The Bungalow house is a classic home style, taking a queue from the Craftsman style house popularized during the early 1900s. Often used to describe a smaller, single-story house with minimal detail, a bungalow house style is much more than just a simple style. You’ll find these charming homes in many different architectural styles and appearances, suitable for first-time homebuyers or those looking for a smaller home to call their own. Let’s look at what’s helped the bungalow home stand the test of time as one of many popular house styles.
What is the bungalow house style?
Bungalow house styles are typically single-story homes with an open concept living area and 2-3 bedrooms built on the same level. The bungalow was a popular home choice due to its relative affordability and smaller size. They may also feature an attic space, but this depends on the steepness of the classic pitched, gabled roof. Typically a bungalow will have a raised foundation, with steps leading up to the house and covered porch space.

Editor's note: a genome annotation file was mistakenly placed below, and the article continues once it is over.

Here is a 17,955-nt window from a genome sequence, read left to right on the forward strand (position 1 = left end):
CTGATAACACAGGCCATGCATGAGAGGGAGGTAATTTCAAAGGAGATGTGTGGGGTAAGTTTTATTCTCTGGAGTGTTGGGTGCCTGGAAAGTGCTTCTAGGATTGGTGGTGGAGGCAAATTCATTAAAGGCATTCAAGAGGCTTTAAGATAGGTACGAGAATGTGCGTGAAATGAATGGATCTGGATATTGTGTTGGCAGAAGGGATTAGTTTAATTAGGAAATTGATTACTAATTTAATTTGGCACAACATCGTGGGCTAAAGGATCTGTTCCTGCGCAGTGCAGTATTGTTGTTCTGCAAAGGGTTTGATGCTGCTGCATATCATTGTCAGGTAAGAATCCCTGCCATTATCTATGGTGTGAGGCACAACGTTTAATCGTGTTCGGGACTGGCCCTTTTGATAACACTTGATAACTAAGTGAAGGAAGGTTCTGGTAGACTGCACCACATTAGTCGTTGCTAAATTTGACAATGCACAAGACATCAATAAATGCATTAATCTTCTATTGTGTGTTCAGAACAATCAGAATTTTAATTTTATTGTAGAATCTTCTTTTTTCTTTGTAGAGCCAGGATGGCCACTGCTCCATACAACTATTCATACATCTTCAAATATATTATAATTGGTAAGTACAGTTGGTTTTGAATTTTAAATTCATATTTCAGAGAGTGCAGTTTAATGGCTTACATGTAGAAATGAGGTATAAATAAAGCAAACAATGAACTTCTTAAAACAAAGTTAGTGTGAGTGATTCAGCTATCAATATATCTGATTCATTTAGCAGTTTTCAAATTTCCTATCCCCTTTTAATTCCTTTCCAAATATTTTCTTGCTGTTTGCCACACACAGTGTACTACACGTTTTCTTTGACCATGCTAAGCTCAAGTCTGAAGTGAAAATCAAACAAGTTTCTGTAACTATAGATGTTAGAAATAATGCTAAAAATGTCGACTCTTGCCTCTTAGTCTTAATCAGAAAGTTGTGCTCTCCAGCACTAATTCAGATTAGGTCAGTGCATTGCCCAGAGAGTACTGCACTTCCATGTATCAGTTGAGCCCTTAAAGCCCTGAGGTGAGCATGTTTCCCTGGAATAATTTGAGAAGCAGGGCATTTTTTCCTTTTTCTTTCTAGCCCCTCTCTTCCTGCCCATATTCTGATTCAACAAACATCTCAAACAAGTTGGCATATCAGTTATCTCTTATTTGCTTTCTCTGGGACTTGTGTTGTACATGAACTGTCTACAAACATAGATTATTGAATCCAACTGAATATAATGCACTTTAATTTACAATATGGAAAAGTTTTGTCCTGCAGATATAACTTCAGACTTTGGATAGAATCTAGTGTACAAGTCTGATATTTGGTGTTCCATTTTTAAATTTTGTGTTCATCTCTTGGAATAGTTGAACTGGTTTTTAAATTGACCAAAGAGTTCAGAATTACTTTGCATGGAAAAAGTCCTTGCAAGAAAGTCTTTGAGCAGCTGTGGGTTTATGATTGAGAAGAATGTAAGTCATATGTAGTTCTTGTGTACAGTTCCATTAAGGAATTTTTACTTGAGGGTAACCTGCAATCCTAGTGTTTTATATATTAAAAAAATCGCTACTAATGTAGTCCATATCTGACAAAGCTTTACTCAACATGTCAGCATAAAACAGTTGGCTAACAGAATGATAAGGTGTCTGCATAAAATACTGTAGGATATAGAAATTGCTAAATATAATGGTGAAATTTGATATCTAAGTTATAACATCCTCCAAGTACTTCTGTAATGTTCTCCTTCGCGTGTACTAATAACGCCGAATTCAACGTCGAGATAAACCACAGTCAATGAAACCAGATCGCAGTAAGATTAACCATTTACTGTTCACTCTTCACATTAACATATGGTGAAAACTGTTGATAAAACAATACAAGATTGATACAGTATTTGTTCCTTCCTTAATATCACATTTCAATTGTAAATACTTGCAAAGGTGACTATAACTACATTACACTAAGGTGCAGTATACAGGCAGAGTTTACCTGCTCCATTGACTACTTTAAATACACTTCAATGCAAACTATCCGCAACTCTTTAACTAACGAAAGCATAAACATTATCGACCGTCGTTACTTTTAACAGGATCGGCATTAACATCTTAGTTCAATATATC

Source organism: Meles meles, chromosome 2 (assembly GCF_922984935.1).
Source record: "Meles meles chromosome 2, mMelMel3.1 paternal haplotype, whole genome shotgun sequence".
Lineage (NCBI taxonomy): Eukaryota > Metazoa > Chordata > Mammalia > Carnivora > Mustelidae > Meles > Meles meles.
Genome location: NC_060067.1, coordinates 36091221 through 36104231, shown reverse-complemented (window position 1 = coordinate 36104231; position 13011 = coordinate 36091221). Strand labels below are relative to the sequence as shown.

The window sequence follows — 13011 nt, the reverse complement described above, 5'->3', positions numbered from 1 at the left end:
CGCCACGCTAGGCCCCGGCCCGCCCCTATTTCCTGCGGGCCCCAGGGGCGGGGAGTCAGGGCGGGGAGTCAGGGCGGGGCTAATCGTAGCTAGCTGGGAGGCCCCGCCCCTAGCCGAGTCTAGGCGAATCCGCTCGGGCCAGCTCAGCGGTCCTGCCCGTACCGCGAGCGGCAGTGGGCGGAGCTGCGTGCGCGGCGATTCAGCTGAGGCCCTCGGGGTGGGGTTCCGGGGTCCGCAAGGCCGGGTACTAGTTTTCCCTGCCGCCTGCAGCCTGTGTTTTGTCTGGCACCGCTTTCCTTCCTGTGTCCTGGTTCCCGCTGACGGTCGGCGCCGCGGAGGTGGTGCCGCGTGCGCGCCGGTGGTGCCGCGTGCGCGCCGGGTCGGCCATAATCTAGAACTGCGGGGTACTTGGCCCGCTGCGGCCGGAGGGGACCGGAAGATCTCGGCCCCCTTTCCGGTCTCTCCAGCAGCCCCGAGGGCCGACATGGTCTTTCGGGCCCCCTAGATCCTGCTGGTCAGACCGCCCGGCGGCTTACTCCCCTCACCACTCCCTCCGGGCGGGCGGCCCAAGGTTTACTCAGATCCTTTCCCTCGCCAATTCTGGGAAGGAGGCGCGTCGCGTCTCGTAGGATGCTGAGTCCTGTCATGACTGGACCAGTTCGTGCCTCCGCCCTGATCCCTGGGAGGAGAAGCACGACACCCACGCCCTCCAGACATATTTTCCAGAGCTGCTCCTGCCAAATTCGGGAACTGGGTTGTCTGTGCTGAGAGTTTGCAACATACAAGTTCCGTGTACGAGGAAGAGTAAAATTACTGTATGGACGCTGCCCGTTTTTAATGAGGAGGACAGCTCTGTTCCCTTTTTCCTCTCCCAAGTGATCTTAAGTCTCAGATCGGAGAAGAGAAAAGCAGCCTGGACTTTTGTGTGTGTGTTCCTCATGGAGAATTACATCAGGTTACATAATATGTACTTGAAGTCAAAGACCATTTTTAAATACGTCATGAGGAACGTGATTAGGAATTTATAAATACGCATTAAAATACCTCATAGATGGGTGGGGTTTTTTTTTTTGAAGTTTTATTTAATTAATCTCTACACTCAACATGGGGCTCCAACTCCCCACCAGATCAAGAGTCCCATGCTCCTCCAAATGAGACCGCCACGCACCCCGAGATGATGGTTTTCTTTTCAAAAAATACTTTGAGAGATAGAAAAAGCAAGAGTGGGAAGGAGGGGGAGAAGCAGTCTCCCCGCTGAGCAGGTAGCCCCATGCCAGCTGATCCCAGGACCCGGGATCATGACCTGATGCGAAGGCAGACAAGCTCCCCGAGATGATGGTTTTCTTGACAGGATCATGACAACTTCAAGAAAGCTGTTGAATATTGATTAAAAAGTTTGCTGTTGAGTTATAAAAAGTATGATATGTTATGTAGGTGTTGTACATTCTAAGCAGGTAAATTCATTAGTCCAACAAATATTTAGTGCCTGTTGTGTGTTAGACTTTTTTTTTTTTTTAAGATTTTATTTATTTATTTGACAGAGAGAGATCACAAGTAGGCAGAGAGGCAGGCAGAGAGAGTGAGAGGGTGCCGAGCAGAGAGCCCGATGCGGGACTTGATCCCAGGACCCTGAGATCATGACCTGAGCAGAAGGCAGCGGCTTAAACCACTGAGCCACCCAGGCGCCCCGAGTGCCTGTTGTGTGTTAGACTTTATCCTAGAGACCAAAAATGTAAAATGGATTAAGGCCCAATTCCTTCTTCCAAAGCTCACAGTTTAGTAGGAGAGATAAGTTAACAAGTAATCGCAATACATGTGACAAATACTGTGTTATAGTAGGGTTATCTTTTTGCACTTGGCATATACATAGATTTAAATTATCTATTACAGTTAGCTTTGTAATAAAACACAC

History of bungalow homes
While the bungalow has its roots in the Craftsman style, it originated in India. Taking its name from the Hindustani word “Bangala,” translating to “belonging to Bengal,” the bungalow’s true beginnings started in Bengal, India, during the 19th century. During the British colonial occupation, travelers often stayed in these style homes when visiting the country. As a result, bungalow homes became popular in England, eventually gaining traction in the US during the early 20th century.
Bungalow homes grew as an offshoot of the “Craftsman” home, popularized at the height of the Arts and Crafts movement. During this time, these houses were often found in various Arts and Crafts magazines and blueprints. The bungalow was a relatively easy and affordable home to build – so much so that homebuyers could even purchase bungalow kits through companies like Sears. Due to their widespread availability, bungalow homes are found in many cities and states across the US.
Characteristics of bungalows
Bungalow houses vary depending on the region you’re buying a home in – think a California bungalow in Sacramento, CA, or a Craftsman bungalow in Milwaukee, WI. But there are several common features that create the overarching bungalow look, regardless of the architectural style that the home follows.
Bungalow exterior characteristics